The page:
HC Deb 11 July 1946 vol 425 cc121-2W
Mr. M. MacMillan

asked the Minister of Transport the results of the I.L.O. Maritime Conference at Seattle.

Mr. Barnes

I have received a preliminary report of this conference which appears to have been highly successful. It was attended by over 30 nations and was held at Seattle between 6th and 29th June. Great Britain was represented by a Government delegation led by the Parliamentary Secretary to my Ministry and by strong delegations of shipowners and of trade union officials acting on behalf of the seamen.

The conference finally decided on a number of important conventions setting up minimum international standards for the welfare of seamen. These provide for their social security, pensions, paid holidays, medical examination, and for the certification of ships' cooks and of able seamen. They also deal with crews' accommodation and the food and catering arrangements for the crew on beard ship. The most far-reaching convention is that fixing minimum wages and maximum hours for seamen in near and distant trade ships. The conventions contain provisions for their coming into force upon ratification by a sufficient number of nations.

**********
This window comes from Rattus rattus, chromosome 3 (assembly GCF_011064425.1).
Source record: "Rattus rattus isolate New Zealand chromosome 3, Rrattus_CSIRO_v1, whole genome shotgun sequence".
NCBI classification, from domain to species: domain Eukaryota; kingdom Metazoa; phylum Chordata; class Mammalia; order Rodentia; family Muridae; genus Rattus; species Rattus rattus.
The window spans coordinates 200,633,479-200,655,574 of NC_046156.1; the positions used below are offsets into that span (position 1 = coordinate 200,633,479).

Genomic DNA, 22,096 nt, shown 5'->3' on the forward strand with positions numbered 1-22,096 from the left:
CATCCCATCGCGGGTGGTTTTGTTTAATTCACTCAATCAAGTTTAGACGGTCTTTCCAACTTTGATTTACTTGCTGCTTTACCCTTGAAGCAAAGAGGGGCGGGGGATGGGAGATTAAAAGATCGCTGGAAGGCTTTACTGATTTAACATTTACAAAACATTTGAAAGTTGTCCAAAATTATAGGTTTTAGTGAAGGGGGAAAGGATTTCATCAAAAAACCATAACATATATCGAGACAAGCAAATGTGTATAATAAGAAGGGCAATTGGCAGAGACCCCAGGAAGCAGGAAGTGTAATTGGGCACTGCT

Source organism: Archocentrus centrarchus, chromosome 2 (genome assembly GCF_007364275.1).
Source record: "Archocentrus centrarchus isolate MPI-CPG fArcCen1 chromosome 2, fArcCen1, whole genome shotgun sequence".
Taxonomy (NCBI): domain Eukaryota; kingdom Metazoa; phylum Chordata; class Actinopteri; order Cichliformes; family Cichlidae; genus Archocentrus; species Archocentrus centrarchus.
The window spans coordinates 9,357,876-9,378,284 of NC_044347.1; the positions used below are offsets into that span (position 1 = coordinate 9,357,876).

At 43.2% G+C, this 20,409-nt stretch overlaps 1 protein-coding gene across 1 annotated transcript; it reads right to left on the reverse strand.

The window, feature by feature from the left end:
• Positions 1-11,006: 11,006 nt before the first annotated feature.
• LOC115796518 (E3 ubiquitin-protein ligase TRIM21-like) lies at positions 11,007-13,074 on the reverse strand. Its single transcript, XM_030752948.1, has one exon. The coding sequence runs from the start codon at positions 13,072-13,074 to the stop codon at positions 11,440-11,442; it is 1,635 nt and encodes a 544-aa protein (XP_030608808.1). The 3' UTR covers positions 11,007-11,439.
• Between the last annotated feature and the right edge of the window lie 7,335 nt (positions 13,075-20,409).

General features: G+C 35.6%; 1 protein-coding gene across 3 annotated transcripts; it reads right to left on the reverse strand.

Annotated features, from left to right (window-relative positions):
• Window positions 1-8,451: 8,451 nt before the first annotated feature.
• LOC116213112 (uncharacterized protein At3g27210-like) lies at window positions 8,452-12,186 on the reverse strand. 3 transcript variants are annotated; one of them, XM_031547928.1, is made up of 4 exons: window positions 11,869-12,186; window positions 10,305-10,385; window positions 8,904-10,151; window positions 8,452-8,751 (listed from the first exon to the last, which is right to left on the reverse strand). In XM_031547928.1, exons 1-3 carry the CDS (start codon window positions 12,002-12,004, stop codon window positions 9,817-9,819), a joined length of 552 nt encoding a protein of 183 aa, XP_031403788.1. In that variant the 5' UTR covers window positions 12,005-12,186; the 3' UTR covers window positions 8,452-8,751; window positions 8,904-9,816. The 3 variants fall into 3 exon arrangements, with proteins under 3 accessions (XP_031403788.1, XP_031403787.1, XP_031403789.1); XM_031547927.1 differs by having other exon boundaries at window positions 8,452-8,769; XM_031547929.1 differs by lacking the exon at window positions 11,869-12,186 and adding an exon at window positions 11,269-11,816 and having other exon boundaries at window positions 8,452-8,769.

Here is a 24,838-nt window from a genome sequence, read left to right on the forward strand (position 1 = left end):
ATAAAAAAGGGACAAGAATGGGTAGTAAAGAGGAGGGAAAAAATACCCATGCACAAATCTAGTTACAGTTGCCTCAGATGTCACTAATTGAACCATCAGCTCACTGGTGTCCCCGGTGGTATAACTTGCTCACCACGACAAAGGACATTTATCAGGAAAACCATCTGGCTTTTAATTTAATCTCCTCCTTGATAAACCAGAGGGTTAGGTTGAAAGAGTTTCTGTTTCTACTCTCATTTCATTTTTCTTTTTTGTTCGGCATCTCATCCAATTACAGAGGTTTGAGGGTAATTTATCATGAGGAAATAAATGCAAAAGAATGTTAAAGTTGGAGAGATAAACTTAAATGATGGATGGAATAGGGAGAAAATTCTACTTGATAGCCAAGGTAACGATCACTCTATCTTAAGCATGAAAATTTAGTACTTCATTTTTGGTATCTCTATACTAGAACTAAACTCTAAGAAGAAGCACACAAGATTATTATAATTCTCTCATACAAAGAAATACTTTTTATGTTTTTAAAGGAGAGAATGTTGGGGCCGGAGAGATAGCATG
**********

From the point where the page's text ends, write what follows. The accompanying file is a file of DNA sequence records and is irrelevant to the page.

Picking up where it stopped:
Several of these conventions deal with matters that are ordinarily dealt with by industrial agreements, not by legislation, and the conventions in question accordingly provide that effect may be given to their provisions by industrial agreements which establish standards substantially equal to, or better than, those laid down by the conventions. The full text of all the conventions, recommendations and resolutions decided on will be published in a White Paper as soon as possible and the Government will give them their careful and sympathetic consideration.

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